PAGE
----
In 12 days, I turn 60. It appears that most of the ink I spill these days is shadowed and/or highlighted by this fact. The good news today is that the old dog can still learn new tricks. If I were certain that my energy and ability to learn new things would stay constant in the future, turning 60 would be a non-starter.
Learning curves are alive and well this week: 2 performance bungles and 1 painful realization, all resulting in the following “lessons.”
I: My performance of ArtTalks last week: No minute by minute review here, just a few lessons from Chapter One of Theater Performance:
- It was too cold in the gallery for anyone to feel relaxed. If audience members and/or performers are shivering, this is a problem. Just like being hungry or thirsty, these factors interfere with our ability to take in anything with subtlety or nuance. Wanting to crawl under our warm comforter or imagining a burger and fries definitely interferes with our ability to take in “art.” If it’s cold in the performance space, just turn on the damn furnace, people!
- I did not have adequate dress rehearsal time and space…my ability to make it work anywhere/anyhow fell on its face. Some key elements in the gallery had changed since my last rehearsal, and I just couldn’t wrap my performance chops around these obstacles. I had arrived early enough (I’m not that stupid), but there were so many organizational activities things going on in the space that I couldn’t focus on my work. Make sure you have a dress rehearsal of sorts.
- Try to gather more than 4 people in the audience. Okay, there were more than four, but I had managed to scrounge up only four of my peeps. Sigh. Once again, I did not pound the virtual pavement, advertising my gig. This is such a huge issue for me—to keep producing my own work, imploring my friends and family to come out and see it, but still, it’s a necessary evil. Suck it up. Get an audience.
- The only way to really “transform a performance into a piece of art” is to be alive and present in the moment, rock solid on the material, so you can let go of the material and play with the live experience. (this is not a new insight, it just flared up like the hot flame that it is) Be rock solid on your material. Don’t fight the medium.
II: I sang Karaoke at a small, cramped, worn down, dark, 80s-feeling bar last weekend. I finally joined a group of pals, who have been doing it for months. A big Fail for me. Now you might think this a bit strange, since I am performer, an amateur singer, and the audience isn’t paying much attention anyway, but woe…I was terrible. Lessons to learn from Karaoke Do’s and Don’ts.
- Don’t sing an old jazz standard piano bar song, no matter how much you want to do this crazy thing someday, no matter how many years you wished you could grab the microphone, gesture to your buddy at the ivories, nod, lean on the piano and sing a few bars of Cry Me a River… (looks just like me, right?, all except my spiky, dark hair and heavy spectacles, blue jeans, tennis shoes and baggy sweater) WRONG. You won’t hear the chords very well, you might never land on the right pitch, be in the wrong key with the wrong notes and not know how to find your way back. No one will know the tune, and they might even be pissed…what the fuck is this?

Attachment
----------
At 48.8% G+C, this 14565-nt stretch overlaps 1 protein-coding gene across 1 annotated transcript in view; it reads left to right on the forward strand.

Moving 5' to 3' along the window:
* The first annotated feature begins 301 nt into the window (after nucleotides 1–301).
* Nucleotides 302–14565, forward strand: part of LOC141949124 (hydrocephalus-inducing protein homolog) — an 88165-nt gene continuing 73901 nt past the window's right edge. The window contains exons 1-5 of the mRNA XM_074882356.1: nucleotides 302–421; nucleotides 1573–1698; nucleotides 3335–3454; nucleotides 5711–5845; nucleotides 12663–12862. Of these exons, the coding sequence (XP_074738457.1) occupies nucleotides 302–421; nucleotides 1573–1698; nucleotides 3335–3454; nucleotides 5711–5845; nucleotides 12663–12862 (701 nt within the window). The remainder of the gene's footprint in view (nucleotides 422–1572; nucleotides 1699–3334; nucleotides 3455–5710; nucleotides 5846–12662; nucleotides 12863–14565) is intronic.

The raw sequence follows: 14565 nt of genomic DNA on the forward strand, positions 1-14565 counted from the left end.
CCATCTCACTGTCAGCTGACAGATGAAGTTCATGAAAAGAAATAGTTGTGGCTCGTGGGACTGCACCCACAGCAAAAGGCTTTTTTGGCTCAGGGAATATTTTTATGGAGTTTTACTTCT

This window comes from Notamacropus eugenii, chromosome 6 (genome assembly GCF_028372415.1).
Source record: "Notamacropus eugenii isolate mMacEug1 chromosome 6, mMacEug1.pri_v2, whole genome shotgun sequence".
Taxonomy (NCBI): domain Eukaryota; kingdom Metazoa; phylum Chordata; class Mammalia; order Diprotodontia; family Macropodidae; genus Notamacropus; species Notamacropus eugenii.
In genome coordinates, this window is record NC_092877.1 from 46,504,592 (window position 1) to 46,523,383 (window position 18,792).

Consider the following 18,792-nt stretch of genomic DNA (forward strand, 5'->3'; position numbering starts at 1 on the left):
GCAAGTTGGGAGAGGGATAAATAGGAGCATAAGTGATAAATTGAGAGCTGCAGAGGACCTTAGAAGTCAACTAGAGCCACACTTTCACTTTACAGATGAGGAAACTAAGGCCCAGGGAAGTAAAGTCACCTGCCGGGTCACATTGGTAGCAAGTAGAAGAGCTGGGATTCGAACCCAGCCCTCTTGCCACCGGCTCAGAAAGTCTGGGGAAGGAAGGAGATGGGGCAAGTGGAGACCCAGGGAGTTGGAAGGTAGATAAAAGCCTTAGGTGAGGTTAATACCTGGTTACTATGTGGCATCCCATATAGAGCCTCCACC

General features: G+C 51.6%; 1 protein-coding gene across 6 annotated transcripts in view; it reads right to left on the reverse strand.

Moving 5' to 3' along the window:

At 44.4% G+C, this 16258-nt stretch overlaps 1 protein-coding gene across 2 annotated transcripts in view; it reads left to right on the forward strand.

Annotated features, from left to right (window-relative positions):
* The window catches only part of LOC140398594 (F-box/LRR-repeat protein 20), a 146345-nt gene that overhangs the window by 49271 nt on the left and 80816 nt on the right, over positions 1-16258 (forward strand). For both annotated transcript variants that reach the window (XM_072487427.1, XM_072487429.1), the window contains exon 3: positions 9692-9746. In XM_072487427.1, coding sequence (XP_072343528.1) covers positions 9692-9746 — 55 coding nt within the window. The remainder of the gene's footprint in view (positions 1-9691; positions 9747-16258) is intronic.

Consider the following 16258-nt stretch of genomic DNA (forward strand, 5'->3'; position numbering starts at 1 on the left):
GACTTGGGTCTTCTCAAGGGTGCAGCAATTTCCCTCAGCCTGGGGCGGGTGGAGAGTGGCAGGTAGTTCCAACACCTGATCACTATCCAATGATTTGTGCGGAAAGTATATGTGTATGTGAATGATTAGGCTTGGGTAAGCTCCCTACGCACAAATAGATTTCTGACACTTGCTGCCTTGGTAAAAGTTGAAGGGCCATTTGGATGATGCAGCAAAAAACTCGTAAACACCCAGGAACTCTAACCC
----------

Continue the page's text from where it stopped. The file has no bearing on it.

- Only sing pop tunes, preferably with a dance beat. Sing upbeat tunes that people know, or can shuffle their feet to, so that even if you’re really, really bad, most people have a good time with your selection anyway. It’s not about you, it’s about adding to the party atmosphere. Sing Motown tunes, always good.
- Jump in, and ignore all advice—what the hell? The stakes are nearly 0, and no one will give you or refuse you a gig after a few bars of Karaoke at an anachronistic bar in the suburbs.
III: The realization I had this week is more layered and serious.
Oh oh oh…I get it—my own mother’s deep, deep…I mean, deep desire to be in the same room as her kids. Of course, this is dust on the surface of novel, perhaps. I find myself not wanting my grown kids to leave my little house. I want them to just hang around; I want to feed them lunch, maybe listen to their chatter from the next room, maybe offer up some conversation and “wisdom” of the ages (ha!), play a game of Scrabble, do a puzzle perhaps… This feeling reaches so far down into my cellular pathways, I cannot locate the escape route.
- More lessons learned:Don’t try to stop them from leaving the house. Don’t say, “oh, another thing…” or “what’s your schedule tomorrow?” In fact, lift your chin lightly, be nonchalant, say softly, “ Seeeee ya.”
- Don’t be afraid that it might be the last time you’ll see them. As irrational as this sounds, somehow it creeps down into those pathways. Mother nature at her cruelest, reminding you of the evanescence of it all. Try to ignore it (ha!)
It’s Monday, so I’m off to sit in the same room as my 86 year-old mother for the whole afternoon. I get it.